This, of course, opened up a can of worms, with both advocates and detractors making their voices heard.
It’s a tough topic, because even though I don’t play a lot of Valorant, I am well-acquainted with the toxic culture that has developed in almost all multiplayer games.
Personally, I think that trash talking has its place in multiplayer games. Where I draw the line is when players start to feel comfortable with throwing racist or sexist insults out to people just because they can.
I am torn about allowing voice chat to be recorded because it certainly feels like an infringement on privacy. There is also the potential for abuse, depending on who will be in charge of enforcing policies.
That saddest thing is that the state of online gaming has led us to this point. Here are links to a couple of examples of bad behaviour (warning: language in videos is offensive).
Having no consequences for this kind of toxicity is something that definitely needs to change. I’m not sure if recording voice chat is going to be the best way about it, but I’m curious to see the results.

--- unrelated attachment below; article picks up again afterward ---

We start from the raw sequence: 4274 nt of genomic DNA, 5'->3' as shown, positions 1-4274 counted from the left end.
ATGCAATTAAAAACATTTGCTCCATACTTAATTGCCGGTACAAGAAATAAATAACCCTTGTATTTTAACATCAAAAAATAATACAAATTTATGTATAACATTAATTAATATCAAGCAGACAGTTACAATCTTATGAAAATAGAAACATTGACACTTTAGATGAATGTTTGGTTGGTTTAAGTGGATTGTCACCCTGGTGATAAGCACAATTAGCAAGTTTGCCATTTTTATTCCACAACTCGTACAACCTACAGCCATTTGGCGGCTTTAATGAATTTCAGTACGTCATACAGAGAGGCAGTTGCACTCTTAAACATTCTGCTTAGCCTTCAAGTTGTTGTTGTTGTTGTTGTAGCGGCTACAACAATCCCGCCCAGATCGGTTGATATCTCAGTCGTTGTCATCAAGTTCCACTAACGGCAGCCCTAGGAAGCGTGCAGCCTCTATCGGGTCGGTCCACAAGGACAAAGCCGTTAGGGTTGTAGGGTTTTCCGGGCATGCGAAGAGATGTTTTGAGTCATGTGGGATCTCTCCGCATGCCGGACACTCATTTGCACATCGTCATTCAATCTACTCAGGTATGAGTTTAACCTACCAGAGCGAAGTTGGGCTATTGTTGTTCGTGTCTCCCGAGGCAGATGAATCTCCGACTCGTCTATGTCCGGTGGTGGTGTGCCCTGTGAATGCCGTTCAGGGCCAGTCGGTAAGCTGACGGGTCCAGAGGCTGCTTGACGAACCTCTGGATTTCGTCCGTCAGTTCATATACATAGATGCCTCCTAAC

It’s unfortunately reached a point where I don’t believe that positivity from the community is what can stop toxicity. Hard bans and strict enforcement are the more effective deterrent.
Not everyone is convinced that there will be a lasting effect.
“I don’t know how much it will accomplish,” shares Victoria Cheng, our Top Nerd, “I commend their efforts, but even when I report someone using text-based offensive or hate language, I don’t know if anything even happens. I don’t have an issue from a privacy angle because I can have private conversations on discord or other platforms. I try to be reasonable to trolls and other people online, and sometimes it works, but it’s draining to put in the effort to constantly talk people into behaving better.”
One thing’s for sure, though. Something is better than nothing. If voice chat-based bans are effective in Valorant then maybe it can carry over to other games and genres.